British PM's ex-aide arrested over tabloid scandal
Police arrested David Cameron's ex-media chief over Britain's phone hacking scandal on Friday as the prime minister promised urgent inquiries into failures by politicians, police and the press.
Cameron appeared rattled at the toughest press conference of his year in power, but still defended hiring Andy Coulson, the former editor of the Rupert Murdoch-owned News of the World tabloid, which is now to shut.
He admitted the scandal had gone to the heart of the British establishment, saying: "The truth is, we have all been in this together -- the press, politicians and leaders of all parties, and yes, that includes me."
Cameron said he gave Coulson a "second chance" after he quit the News of the World in 2007 when two people were jailed over hacking, but that "didn't work out".
Coulson resigned from Downing Street in January citing pressure over the claims.
"The decision to hire him was mine and mine alone, and I take full responsibility for it," Cameron said. He refused to cut Coulson loose, however, saying that he "became a friend and is a friend."
Cameron announced that he now would set up a public inquiry led by a judge into the furore around the News of the World, as well as a second inquiry into the way in which the press in Britain is regulated in the future.
"These are the questions that need answering: Why did the first police investigation fail so abysmally? What exactly was going on at the News of the World? And what was going on at other newspapers?" he said.
He also said that after reports that Rebekah Brooks, the embattled head of Murdoch's British newspaper wing, had offered her resignation over the claims, "in this situation, I would have taken it."
But less than an hour after the prime minister spoke, London's Metropolitan Police confirmed that they had arrested the 43-year-old Coulson "in connection with allegations of corruption and phone hacking."
The corruption allegations refer to alleged improper payments to police officers by the paper when Coulson was editor of Britain's biggest-selling Sunday newspaper from 2003 to 2007.
Coulson was being held in custody at a south London police station, the statement said.
Police said they had also on Friday re-arrested Clive Goodman, the News of the World's former royal editor, who was jailed in 2007 for hacking the voicemails of Princes William and Harry.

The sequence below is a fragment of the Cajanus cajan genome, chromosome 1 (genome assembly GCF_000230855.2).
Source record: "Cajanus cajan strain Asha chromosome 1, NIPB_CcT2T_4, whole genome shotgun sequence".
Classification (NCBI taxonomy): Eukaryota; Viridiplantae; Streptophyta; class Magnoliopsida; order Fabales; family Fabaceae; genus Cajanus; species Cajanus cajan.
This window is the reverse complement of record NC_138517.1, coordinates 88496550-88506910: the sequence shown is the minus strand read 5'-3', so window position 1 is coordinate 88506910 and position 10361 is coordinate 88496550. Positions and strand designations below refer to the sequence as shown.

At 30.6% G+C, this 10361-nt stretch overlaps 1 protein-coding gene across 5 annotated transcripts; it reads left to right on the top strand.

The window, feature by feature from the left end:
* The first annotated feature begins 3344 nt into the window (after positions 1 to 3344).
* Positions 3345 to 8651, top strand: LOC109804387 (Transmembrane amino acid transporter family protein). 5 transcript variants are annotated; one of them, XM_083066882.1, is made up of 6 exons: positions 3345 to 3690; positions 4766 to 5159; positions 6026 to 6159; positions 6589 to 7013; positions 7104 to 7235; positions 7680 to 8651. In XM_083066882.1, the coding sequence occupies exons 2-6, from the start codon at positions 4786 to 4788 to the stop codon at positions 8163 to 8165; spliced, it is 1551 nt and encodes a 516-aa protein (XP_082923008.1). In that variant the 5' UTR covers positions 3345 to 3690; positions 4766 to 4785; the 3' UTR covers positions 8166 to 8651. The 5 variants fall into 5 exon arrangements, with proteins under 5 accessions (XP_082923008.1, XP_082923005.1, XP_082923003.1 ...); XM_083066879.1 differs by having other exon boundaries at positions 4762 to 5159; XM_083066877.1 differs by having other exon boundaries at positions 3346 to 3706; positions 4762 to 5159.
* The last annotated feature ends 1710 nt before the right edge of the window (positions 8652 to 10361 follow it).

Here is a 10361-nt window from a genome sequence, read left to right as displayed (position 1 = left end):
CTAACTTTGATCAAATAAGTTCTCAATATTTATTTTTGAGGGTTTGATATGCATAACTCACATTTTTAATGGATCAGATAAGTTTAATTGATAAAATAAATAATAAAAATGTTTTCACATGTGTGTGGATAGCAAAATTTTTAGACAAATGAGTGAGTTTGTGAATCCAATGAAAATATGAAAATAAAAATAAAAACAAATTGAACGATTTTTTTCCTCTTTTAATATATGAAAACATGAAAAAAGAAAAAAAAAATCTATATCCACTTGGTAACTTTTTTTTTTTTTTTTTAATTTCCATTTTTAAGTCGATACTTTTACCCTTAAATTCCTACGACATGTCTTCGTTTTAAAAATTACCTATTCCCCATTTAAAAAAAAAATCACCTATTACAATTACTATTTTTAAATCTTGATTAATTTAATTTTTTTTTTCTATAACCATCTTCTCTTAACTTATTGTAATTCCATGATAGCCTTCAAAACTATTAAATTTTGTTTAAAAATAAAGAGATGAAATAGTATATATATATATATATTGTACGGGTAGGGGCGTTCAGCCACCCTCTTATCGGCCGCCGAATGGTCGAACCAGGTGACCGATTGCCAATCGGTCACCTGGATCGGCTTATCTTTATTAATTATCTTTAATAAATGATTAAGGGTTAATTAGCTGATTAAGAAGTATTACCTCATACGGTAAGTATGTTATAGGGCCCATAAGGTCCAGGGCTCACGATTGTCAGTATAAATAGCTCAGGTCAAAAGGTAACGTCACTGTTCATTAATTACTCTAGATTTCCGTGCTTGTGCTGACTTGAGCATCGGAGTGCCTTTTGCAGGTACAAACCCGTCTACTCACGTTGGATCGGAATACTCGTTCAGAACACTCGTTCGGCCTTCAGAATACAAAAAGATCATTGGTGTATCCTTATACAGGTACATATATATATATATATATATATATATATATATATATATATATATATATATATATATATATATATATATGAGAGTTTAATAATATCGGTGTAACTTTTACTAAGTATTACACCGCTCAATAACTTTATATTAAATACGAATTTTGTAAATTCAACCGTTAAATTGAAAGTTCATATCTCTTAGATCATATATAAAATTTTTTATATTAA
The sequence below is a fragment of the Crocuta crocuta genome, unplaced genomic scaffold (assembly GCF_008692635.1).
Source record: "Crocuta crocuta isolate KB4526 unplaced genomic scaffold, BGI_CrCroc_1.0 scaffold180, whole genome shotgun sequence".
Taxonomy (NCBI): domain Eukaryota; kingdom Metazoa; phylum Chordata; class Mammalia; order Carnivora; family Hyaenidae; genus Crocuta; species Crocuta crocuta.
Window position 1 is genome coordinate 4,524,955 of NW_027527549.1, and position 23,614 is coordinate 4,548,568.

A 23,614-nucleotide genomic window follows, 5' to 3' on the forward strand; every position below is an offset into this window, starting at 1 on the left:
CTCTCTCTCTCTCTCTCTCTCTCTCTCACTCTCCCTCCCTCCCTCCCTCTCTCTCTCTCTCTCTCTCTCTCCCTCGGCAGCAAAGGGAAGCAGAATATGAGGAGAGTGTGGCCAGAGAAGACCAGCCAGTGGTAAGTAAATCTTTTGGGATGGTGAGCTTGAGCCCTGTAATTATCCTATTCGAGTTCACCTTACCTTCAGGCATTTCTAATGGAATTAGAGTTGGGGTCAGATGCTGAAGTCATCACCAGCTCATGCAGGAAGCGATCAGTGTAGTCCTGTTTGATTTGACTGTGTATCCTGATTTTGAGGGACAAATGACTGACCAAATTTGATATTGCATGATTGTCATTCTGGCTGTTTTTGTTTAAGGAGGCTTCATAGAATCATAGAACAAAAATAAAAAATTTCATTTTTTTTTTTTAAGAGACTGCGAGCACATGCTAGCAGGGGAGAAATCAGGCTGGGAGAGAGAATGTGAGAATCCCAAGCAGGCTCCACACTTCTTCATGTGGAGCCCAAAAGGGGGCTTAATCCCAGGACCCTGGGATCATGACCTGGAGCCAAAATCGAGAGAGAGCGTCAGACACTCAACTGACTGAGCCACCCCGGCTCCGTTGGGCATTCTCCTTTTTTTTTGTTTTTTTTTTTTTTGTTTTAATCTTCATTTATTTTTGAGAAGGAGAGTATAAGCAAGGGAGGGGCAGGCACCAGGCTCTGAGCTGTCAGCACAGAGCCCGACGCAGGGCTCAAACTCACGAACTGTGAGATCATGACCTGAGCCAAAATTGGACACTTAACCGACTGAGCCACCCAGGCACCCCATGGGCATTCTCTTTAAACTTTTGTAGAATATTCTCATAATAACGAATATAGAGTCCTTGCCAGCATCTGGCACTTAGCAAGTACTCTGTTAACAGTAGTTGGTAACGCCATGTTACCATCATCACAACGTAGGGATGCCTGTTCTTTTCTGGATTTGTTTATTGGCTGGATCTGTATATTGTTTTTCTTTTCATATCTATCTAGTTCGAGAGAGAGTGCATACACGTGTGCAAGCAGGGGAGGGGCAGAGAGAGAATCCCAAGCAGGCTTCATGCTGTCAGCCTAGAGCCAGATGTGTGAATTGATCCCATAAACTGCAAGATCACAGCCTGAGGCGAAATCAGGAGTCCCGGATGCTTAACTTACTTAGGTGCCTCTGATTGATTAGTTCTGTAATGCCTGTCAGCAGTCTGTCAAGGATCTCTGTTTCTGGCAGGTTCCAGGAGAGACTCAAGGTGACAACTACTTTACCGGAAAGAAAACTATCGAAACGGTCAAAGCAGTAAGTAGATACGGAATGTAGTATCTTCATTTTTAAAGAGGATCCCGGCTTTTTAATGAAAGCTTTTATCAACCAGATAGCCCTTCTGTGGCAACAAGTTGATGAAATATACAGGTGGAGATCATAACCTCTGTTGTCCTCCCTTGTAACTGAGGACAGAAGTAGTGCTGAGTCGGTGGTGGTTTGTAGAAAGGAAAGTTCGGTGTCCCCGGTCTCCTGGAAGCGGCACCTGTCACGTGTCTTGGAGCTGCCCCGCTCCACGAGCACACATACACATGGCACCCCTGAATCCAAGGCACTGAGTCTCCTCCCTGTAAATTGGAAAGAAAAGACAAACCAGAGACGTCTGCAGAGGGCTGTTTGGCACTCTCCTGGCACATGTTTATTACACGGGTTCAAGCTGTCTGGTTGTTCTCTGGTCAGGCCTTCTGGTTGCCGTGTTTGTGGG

Goodman, 53, was apprehended at his house in Surrey, south of London, on corruption charges.
The other man jailed in 2007 was private investigator Glenn Mulcaire.
Murdoch caused astonishment on Thursday when he killed off the 168-year-old News of the World after it was dogged by allegations that it hacked the voicemails of a teenage murder victim and the families of dead soldiers.
The shock closure of the paper was widely seen as a way to quell the scandal and save the bid by his News Corp. for control of the satellite broadcaster BSkyB, on which the British government is due to decide.
Shares in BSkyB plunged 3.94 percent to 780.5 pence in late morning deals Friday, topping the fallers board on the FTSE 100 index.
The last edition of the unashamedly sensationalist tabloid will be on Sunday, ending a long history of publishing sex scandals but also hard-hitting investigations including into recent Pakistani cricket match-fixing claims.
British newspapers on Friday mourned the passing of their scandal-hit comrade, despite its misdeeds.
"Yesterday a little bit of England died, and it is a moment to mourn," The Times said in its editorial. "At their best they produced great stories, and sometimes exposed great wrongs."
The Daily Mail ran with the headline "The Paper that Died of Shame", and bemoaned the "downfall of a fine British institution" while The Daily Telegraph opted for "Goodbye, cruel World".
But Murdoch's Australian arm Friday distanced itself from the News Of The World scandal, warning "unethical and immoral" conduct would not be tolerated.
Two hundred News of the World staff will lose their jobs. Murdoch will reportedly replace it with a Sunday edition of The Sun, his daily tabloid, which is Britain's biggest selling newspaper.
© 2011 AFP